President Donald Trump’s insensitivity to Puerto Rico, which was badly damaged by Hurricane Maria, has demonstrated his callousness and inability to exhibit compassion. The desperate plight of 3.4 million Puerto Ricans incited little action and concern from Trump last week, who focused on his conflict with the NFL. Worse yet, he accused San Juan Mayor Carmen Yulin Cruz of a “poor leadership ability.”
This statement—which Trump made from a New Jersey golf resort—was in response to Cruz criticizing the federal government’s inefficient relief effort. During a press conference on September 29, Cruz stated, “We are dying, and you are killing us with the inefficiency and the bureaucracy.” She continued, “This is what we got last night: four pallets of water, three pallets of meals, and 12 pallets of infant food—which I gave them to the people of Comerio, where people are drinking off a creek. So I am done being polite. I am done being politically correct. I am mad as hell.”
Puerto Rico was already struggling before Hurricanes Maria and Irma struck. Federal court proceedings began earlier this year with its creditors to restructure the island’s $120 billion debt. The territory is ineligible for Chapter 9 bankruptcy, leading Puerto Rico to seek relief in federal court.
The effects of the debt crisis were worsened by the hurricanes. Public health and infrastructure projects have been placed on hold, a “brain drain” caused by drastic education cuts has forced people to migrate from the territory, and government workers’ pensions have suffered substantial losses. Unemployment and poverty rates in Puerto Rico are twice the national average of the rest of the United States. Long-lasting economic consequences are sure to result.
Additionally, another obstacle to Puerto Rico’s recovery is that Hurricane Maria destroyed most of the island’s infrastructure. The territory’s electrical grid has been nearly wiped out, and a reported 80 percent of transmission power lines are destroyed. The Puerto Rico Electric Power Authority, which previously had $9 billion in debt, doesn’t have the resources to rebuild the island’s infrastructure on its own. Even if it did, the project would take an estimated four to six months to complete. Ninety-five percent of wireless cell sites are out of service, and Guajataca Dam in the northwest region of the island is on the verge of collapsing. The hurricane destroyed $780 million in agricultural yields, which will lead to food shortages down the road—on top of those presently plaguing the nation.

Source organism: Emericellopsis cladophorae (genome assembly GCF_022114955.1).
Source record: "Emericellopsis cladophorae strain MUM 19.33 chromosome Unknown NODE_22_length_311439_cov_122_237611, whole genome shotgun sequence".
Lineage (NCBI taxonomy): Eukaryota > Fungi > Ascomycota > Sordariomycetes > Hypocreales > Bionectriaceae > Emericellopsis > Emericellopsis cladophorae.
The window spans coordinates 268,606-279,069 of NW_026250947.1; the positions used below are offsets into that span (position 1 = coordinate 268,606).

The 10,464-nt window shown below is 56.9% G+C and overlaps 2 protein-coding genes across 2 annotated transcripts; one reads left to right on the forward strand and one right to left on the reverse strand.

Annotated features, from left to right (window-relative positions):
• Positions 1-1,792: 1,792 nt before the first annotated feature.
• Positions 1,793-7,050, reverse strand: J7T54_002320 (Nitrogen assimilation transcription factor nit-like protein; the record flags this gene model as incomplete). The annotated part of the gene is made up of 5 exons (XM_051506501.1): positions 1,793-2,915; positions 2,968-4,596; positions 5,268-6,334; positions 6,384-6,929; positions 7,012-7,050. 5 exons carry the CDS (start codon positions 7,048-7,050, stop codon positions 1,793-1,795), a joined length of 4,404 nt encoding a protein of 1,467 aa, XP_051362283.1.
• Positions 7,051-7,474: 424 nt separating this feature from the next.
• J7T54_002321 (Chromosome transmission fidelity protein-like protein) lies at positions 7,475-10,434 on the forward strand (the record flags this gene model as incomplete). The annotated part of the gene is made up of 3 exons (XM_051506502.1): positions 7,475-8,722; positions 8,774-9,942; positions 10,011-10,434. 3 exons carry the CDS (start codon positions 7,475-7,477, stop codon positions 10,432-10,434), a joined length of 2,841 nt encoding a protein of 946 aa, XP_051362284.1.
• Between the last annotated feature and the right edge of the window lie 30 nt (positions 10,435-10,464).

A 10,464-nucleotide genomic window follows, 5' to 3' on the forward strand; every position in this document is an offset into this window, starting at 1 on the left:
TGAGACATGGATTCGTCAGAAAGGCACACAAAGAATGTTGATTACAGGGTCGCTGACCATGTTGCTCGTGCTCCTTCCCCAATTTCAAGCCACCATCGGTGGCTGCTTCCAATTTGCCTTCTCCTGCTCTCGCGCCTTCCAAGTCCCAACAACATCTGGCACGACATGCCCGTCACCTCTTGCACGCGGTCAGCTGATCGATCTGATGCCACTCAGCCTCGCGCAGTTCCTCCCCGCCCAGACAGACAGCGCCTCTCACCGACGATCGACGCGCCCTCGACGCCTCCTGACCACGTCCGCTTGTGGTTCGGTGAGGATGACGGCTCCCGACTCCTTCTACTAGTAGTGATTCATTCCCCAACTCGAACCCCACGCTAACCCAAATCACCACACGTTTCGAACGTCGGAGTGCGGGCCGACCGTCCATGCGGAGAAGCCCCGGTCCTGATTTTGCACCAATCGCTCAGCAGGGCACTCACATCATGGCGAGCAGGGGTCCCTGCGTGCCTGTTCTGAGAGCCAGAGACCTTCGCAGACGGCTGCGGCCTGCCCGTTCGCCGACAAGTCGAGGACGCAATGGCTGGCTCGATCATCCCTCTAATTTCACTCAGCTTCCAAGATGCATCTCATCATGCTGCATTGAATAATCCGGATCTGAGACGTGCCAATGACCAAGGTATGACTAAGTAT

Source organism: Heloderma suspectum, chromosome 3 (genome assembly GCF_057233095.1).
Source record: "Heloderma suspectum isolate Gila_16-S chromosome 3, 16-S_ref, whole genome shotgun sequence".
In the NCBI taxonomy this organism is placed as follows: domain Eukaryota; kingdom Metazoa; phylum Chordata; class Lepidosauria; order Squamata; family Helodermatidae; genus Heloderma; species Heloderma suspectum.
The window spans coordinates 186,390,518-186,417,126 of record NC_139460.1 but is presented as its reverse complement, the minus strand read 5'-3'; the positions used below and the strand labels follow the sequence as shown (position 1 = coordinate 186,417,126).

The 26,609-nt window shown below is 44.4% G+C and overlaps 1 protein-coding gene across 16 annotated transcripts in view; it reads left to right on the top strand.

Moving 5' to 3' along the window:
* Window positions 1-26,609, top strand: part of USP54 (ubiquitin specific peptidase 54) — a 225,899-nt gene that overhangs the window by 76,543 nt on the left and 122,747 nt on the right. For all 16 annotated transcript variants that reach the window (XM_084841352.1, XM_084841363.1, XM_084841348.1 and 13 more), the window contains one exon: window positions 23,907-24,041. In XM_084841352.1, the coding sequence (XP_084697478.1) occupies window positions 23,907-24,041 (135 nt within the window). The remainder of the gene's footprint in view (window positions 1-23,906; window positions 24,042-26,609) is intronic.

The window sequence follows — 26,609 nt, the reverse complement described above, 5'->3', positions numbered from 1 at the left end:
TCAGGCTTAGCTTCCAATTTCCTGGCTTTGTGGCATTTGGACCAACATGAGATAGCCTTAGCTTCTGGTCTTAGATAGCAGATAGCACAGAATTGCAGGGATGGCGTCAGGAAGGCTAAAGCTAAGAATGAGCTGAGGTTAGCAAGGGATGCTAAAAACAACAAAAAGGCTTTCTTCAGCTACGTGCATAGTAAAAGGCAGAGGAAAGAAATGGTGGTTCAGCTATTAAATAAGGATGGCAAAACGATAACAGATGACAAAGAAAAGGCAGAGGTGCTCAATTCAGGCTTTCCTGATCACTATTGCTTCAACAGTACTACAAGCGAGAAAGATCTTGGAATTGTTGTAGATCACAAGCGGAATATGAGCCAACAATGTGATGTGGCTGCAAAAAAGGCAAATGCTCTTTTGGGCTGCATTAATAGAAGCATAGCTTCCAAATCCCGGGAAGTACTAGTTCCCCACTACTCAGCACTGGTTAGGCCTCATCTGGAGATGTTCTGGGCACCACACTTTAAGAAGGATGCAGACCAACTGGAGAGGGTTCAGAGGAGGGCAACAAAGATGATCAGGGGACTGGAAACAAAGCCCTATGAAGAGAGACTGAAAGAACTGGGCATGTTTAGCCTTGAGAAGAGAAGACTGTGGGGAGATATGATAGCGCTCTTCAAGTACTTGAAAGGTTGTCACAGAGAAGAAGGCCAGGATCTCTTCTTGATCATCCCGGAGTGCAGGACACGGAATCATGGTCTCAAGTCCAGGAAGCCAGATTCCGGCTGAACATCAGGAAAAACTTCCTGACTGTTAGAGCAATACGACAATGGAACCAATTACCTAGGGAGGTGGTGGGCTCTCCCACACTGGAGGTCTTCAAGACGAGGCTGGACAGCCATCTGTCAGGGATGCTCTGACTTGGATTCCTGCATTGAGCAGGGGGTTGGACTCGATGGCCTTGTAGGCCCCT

Puerto Rico desperately needs massive federal aid, but it seems the Trump administration and Congress are hesitant to provide the capital necessary to relieve the island. Instead of offering relief, Trump blamed Puerto Rico for its financial woes: “Texas & Florida are doing great but Puerto Rico, which was already suffering from broken infrastructure & massive debt, is in deep trouble.” On September 30, he attacked Puerto Rico again, claiming, “They want everything to be done for them when it should be a community effort.”
It remains to be seen how Trump’s response to Puerto Rico’s crisis will affect his presidency in the long term, but pundits have pointed out parallels to George W. Bush’s fumbling of Hurricane Katrina relief in 2006, which his presidency was never fully able to recover from. However, Bush lacked Trump’s vitriol and refrained from blaming the locals for a natural disaster out of their control.
Michael Sainato’s writing has appeared in the Guardian, Miami Herald, Baltimore Sun, Huffington Post, LiveScience, Buffalo News, the Plain Dealer, The Hill, Gainesville Sun, Tallahassee Democrat, Knoxville News Sentinel, and the Troy Record. He lives in Gainesville, FL. Follow him on twitter: @msainat1
More by Michael Sainato: